Dorothy's response to William's final illness in the spring of 1850 left the family baffled. Her dependence on her brother they had believed to be absolute, but as he faded away, she came back into focus. Edward Quillinian reported from the deathbed of the poet:
Miss Wordsworth...is as much herself as she ever was in her life & has an almost absolute command of her own will! Does not make noises; is not all self; thinks of the feelings of others, is tenderly anxious about her brother; & in short, but for age and bodily infirmity, is almost the Miss Wordsworth we knew in days past.
What was wrong with Dorothy Wordsworth?
Would she have been saved her later suffering had she stayed living with the Cooksons, visiting the Forncett poor, running her Sunday school, or become a wife and mother instead of embarking on an odyssey of poetry with her charismatic sibling? Was the exhange of a lifetime of predictable days for a brief spell of intensity in the end worth it? Living with a writer is known to be difficult, but with Wordsworth's egomania, insomnia, and hypochondria; his creative blocks, his endless revisions, his loathing of putting pen to paper, his insistence on adulation, his years of obscurity, his troubled friendshp with Coleridge, his dependence on his sister's presence and the accessibility of her every thought, Dorothy surely had it harder than many literary companions.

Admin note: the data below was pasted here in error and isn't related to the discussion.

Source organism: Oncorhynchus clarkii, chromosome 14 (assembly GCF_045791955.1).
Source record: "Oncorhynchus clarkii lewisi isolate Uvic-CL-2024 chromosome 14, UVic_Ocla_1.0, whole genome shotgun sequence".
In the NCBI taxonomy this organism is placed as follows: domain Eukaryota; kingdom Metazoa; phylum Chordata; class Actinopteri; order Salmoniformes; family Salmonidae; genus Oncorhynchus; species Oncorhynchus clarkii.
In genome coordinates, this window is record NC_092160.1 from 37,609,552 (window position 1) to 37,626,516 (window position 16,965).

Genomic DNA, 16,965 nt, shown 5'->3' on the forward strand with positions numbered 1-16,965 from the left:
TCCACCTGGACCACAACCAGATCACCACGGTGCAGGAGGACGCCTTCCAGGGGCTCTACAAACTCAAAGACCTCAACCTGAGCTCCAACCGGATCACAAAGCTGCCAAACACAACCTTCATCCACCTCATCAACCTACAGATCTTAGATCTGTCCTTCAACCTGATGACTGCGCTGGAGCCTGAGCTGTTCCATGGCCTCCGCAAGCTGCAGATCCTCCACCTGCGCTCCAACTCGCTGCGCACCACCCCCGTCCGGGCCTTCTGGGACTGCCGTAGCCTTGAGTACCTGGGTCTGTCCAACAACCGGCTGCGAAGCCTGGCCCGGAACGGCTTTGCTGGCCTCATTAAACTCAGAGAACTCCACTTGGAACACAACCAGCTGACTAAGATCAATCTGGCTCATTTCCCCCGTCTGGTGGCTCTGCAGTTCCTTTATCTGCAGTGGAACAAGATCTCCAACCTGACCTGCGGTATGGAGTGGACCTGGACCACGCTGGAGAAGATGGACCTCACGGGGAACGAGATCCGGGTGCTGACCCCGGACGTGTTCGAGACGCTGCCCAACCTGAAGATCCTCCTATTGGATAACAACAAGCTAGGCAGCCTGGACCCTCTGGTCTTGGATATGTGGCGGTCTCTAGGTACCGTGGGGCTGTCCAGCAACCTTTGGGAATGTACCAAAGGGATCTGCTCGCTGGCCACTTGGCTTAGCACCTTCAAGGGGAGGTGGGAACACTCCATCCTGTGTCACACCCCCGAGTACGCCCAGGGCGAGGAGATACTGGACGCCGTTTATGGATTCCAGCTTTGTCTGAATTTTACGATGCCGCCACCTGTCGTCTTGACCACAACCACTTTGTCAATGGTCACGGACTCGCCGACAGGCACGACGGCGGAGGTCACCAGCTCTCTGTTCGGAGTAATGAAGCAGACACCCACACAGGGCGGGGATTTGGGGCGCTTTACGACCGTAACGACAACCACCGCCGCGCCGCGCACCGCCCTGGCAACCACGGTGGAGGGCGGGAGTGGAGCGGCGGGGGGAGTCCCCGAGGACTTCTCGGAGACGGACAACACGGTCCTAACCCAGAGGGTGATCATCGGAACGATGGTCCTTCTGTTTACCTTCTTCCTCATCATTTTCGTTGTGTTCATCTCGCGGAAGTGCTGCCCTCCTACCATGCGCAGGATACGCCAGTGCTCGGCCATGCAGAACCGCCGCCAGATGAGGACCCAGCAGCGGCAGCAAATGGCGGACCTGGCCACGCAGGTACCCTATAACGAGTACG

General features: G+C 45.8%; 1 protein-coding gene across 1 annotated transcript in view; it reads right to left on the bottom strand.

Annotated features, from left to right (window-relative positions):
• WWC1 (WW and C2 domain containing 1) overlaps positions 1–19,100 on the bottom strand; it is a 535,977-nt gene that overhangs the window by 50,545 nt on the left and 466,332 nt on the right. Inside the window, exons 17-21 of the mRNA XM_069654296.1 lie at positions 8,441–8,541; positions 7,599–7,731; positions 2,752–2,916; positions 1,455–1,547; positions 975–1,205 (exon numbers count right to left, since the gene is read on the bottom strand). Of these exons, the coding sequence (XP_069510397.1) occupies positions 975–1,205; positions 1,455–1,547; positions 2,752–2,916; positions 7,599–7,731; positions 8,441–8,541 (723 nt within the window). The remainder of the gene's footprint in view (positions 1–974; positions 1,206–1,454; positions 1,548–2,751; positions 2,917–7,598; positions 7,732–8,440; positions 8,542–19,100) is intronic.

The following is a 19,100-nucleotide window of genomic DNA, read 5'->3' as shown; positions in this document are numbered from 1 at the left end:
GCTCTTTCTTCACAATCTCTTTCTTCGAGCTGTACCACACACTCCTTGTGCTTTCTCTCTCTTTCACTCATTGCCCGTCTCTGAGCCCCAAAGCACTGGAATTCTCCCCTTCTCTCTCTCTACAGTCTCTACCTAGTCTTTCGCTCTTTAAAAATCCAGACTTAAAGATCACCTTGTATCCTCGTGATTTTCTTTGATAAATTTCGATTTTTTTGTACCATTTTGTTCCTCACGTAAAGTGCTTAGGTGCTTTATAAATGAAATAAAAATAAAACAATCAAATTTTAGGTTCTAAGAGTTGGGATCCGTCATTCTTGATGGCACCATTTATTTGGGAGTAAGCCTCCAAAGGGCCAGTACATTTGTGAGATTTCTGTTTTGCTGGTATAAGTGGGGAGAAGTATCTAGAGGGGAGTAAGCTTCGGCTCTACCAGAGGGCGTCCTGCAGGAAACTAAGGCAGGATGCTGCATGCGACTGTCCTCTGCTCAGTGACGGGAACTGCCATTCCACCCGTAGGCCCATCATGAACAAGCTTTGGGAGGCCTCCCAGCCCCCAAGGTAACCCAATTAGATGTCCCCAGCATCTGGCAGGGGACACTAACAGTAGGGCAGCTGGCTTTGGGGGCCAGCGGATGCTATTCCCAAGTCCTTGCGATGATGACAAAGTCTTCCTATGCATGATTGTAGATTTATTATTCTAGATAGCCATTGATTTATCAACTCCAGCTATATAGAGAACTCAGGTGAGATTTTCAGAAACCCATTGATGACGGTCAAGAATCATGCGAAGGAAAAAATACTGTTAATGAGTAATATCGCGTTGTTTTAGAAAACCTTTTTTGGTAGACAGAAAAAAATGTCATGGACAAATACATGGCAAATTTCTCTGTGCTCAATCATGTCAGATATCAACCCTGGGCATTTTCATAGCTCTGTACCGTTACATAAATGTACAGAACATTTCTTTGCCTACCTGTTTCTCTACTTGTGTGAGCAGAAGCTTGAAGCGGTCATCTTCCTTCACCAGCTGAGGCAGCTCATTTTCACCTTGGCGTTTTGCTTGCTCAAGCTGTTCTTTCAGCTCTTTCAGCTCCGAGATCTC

In the last of his Tait's essays Thomas De Quincey implied that her collapse was due to the intellectual and imaginative boredom of her life after Wordsworth married and to the long-term effects of suppressed literary talent. She would have been spared her suffering had she been able to read more widely, to write more and to write publically, to live the life of a blue-stocking he believed her- perhaps wrongly- to be, but this was never encouraged. "It is too much to expect of any woman (or man either)" De Quincey believed,
that her mind should support itself in a pleasurable activity, under the dropping energies of life, by resting on the past or on the present: some interest in reversion, some subject of hope from day to day, must be called in to reinforce the animal foundations of good spirits. Had that opened for Miss Wordsworth, I am satisfied that she would have passed a more cheerful middle-age, and would not, at any period, have yielded to that nervous depression which, I grieve to hear, had clouded her latter days.